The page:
Canadians, Hispanics, Hopis, Inuits, Italian Americans, Jews, Latinos,
Native Americans, New Zealanders, Pygmies, and Romanies. Let's also not
forget the natives in Canada, which are called First Peoples and First
Q: Can you please refresh my memory about the official rule for using
"your" in the following example? "I don't understand why your going
makes a difference."
A: Here's the explanation from my Purge Your Prose of Problems desk
Gerunds take possessive modifiers. If this declaration confuses you,
you’re not alone. Most speakers and few writers understand this oddball
rule. Gerunds create nouns from verbs and end in -ing, for example,
using, having, needing, and dancing.
Let’s examine the following sentence with a gerund and a modifier: "My
going depends on your being there." Some writers and speakers have the
urge to say "depends on you being there," but the preferred style is
the possessive: "depends on your being there."
Other correct examples: Rather than my repeating the information, read
it for yourself (not "Rather than me repeating the information"). He
asked if I objected to his borrowing my book (not "He asked if I
objected to him borrowing my book").
Bobbie Christmas, book editor and owner of Zebra Communications, will
answer your questions, too. Send them to Bobbie@zebraeditor.com. Read
more "Ask the Book Doctor" questions and answers at
For more questions, answers, and comments, order the book, Ask the Book
Doctor: How to Beat the Competition and Sell Your Writing. Go to
Three: This Month's Easy Editing Tip from Bobbie Christmas: Sheer/Shear
Sheer: (adj.) transparent, thin or undiluted; unqualified (sheer
ignorance); steep (intr. & tr. verb) (sheer drop off)
Shear: (intr. v.) to remove fleece; (noun) a pair of scissors (a pair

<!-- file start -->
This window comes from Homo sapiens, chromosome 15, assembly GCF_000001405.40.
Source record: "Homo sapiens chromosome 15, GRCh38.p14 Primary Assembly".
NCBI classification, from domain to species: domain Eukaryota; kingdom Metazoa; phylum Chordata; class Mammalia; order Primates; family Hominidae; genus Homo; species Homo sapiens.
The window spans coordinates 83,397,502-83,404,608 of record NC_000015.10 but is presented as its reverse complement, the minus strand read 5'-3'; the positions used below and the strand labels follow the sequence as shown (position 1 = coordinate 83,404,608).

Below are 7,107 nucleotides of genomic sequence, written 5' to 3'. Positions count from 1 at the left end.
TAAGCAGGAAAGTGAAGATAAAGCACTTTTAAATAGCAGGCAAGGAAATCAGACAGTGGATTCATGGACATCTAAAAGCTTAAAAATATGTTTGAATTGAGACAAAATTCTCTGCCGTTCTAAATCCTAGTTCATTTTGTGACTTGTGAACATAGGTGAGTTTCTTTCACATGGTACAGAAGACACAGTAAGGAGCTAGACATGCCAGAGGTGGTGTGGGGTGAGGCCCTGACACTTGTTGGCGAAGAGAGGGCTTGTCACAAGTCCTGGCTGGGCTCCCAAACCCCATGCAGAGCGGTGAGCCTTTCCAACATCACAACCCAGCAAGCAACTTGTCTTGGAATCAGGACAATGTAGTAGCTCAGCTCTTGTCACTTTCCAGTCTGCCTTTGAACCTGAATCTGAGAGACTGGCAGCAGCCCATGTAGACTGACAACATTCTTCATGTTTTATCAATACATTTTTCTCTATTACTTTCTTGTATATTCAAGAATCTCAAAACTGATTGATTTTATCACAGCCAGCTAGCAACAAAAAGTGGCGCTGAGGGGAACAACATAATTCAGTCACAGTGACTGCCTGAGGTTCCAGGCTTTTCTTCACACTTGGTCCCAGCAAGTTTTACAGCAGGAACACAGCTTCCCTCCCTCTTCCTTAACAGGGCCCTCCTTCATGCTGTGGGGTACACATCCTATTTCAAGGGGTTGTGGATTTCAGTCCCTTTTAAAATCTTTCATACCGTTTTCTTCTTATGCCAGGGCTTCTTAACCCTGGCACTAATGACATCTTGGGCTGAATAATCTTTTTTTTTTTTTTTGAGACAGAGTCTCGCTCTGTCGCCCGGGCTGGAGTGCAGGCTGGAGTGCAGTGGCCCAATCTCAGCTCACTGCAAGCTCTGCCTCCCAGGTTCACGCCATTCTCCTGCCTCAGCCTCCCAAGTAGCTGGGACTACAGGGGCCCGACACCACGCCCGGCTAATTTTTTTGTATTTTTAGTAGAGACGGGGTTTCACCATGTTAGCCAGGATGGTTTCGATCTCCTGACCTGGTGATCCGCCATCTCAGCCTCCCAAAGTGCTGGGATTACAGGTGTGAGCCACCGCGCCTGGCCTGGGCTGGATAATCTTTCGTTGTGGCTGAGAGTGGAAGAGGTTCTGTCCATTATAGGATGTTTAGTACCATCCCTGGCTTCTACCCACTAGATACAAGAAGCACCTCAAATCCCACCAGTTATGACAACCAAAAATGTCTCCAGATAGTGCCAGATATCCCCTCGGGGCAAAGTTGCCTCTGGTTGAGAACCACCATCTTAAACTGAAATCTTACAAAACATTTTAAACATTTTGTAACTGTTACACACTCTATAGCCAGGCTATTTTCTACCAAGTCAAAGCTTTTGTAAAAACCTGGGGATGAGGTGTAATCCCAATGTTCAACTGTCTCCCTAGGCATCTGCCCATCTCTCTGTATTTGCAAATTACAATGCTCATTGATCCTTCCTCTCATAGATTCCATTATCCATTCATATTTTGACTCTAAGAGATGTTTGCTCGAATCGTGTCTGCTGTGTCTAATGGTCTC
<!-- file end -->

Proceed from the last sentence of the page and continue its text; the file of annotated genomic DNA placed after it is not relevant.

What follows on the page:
of shears); an applied force or system of forces that produce a
shearing strain (wind shear)
For more editing and creative writing tips, order Purge Your Prose of
Problems here: http://tinyurl.com/4ptjnr.
Four: Subjects of interest to writers
If you like this newsletter, so will your friends. Tell them to
subscribe to The Writers Network News by going to www.zebraeditor.com
and clicking on the yellow box at the top.
Romance novels stretch far to come up with a plethora of euphemisms for
body parts. This blog post ranks the euphemisms with a little humor
thrown in. See http://tinyurl.com/mf682aj.
A good friend of mine recently had his laptop computer stolen out of a
car. He lost his computer as well as many years of data and business
information. What if your computer were stolen? Would your data, your
novels, and all your business information be lost? Not if you have
Carbonite to back up your computer regularly, without any effort from
you. I swear by Carbonite, or I wouldn't promote it. It saved me twice,
so far, with files that corrupted or simply disappeared, but they were
easily accessible again on the Carbonite website. If you follow this
link and sign up for Carbonite, you and I both get a $20 gift card, but
if you don't, please, be sure your computer is always backed up to a
safe place separate from your computer. http://tinyurl.com/k9mb8r9.
Poets Beware, says Authors Publish
See the warning from Authors Publish about a poetry chapbook publisher:
Rx from the Book Doctor: Did You Say What You Mean?
The last few paragraphs were cut off, so be sure to read the following,
but only after you read my blog:
He took a set of keys from his desk drawer and led them from his
office. [I'll let you figure out this one. See? You have already become
an expert at spotting incorrect pronouns.]
Folks familiar with my seminars and books know that I call these
bloopers "manuslips." We all make them, but I get paid to find and
repair them. Forgive me if I get a little chuckle from them now and
then, but they also make great examples when I am trying to explain a
concept to writers. I would have difficulty making up such examples
myself, but I don't have to. Even the most accomplished writers mess up
occasionally when working with pronouns.
The first job of a writer is to get the words down. Don't worry too
much about pronouns while you write. Let your creativity flow. After
the first draft is finished, though, it is time to read and revise.
During the revision phase, you have plenty of time to look for errors
and repair them.
Now that you have become more aware of the rule of pronouns--that they
modify the last stated noun--I trust you'll scrutinize every pronoun in